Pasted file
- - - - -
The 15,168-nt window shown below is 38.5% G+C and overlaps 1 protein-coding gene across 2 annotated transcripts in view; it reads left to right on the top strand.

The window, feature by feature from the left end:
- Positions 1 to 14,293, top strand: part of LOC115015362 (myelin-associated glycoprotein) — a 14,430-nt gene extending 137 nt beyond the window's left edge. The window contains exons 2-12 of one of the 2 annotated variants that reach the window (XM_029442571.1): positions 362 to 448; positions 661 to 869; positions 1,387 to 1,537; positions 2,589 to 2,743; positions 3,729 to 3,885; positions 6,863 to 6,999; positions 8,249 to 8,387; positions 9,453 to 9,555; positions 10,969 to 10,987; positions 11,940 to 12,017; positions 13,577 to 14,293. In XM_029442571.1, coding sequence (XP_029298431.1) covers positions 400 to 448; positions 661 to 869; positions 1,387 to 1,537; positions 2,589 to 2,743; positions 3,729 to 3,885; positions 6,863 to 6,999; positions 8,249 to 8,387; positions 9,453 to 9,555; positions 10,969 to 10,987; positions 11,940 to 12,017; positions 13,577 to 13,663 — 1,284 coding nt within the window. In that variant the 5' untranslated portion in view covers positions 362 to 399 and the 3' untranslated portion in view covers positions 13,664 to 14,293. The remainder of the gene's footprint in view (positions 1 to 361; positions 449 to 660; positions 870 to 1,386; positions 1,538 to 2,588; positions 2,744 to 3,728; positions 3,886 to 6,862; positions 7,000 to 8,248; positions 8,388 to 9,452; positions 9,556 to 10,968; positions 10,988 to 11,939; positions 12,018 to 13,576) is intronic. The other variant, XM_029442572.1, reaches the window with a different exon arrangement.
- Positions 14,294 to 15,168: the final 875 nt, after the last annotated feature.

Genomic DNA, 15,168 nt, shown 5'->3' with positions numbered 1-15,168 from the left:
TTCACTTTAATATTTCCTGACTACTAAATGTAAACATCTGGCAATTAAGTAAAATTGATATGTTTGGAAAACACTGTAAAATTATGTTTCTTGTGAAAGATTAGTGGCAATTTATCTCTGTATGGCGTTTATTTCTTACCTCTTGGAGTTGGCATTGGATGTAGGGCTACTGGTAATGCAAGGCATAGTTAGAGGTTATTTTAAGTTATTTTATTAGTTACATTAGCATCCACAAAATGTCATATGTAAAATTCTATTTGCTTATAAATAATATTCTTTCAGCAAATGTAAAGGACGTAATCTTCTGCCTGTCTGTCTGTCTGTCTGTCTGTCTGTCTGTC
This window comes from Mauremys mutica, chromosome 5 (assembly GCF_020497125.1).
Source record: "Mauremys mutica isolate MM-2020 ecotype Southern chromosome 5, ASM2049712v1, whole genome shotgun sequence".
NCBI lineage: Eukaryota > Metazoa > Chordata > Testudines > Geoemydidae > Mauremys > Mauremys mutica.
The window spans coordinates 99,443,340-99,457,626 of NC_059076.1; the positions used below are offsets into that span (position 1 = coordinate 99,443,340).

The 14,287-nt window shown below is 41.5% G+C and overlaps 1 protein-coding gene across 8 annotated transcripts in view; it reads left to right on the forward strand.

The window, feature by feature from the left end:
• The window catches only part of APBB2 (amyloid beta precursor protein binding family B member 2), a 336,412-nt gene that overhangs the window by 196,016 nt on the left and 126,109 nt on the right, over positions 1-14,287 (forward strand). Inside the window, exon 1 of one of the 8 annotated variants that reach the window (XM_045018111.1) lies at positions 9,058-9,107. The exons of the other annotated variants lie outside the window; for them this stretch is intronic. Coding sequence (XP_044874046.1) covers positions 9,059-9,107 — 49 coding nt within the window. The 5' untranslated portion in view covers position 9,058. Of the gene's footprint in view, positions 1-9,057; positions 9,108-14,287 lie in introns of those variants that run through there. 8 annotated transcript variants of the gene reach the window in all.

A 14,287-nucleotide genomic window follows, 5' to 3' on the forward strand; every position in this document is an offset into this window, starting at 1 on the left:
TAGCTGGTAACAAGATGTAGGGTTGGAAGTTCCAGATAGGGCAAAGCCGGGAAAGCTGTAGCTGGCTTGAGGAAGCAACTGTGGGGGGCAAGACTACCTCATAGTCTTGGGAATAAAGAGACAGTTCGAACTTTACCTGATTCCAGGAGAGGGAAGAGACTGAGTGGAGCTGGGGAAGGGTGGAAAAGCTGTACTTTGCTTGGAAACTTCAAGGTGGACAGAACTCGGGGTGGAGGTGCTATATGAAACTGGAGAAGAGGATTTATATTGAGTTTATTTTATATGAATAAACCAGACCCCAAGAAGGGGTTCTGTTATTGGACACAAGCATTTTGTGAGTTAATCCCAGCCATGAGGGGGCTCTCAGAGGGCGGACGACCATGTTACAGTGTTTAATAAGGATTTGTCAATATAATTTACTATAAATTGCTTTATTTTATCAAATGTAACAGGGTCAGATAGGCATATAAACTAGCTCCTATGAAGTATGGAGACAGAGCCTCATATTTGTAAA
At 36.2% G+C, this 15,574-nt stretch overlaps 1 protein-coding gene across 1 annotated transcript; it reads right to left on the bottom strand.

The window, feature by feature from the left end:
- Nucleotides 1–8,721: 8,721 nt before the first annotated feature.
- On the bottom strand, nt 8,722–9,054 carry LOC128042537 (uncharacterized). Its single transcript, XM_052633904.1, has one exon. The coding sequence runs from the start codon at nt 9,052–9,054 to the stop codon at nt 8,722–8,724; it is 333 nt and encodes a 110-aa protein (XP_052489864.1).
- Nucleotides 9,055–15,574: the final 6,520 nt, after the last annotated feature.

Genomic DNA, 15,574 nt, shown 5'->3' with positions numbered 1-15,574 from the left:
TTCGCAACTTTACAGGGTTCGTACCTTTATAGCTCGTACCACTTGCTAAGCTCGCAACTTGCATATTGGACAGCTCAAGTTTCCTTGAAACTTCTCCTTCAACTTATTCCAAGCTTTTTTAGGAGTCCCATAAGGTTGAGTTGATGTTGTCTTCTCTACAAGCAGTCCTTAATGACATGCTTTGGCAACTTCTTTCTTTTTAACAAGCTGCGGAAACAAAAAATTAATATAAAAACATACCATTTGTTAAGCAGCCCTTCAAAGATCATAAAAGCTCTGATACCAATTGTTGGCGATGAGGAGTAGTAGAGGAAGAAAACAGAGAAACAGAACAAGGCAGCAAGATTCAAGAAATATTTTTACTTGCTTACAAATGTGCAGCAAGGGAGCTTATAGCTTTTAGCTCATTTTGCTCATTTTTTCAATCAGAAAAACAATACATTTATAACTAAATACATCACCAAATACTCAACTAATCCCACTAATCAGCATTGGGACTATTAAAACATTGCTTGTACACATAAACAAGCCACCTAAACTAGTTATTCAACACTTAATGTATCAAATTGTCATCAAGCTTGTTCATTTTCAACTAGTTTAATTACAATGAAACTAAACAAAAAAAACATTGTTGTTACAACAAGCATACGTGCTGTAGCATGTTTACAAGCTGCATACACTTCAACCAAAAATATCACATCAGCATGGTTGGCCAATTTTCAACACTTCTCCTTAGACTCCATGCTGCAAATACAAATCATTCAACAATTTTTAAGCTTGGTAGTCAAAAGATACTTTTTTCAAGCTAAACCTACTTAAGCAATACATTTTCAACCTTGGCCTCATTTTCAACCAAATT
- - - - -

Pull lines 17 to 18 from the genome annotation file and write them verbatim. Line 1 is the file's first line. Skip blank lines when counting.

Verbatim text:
The window, feature by feature from the left end:
- Nucleotides 1–8,721: 8,721 nt before the first annotated feature.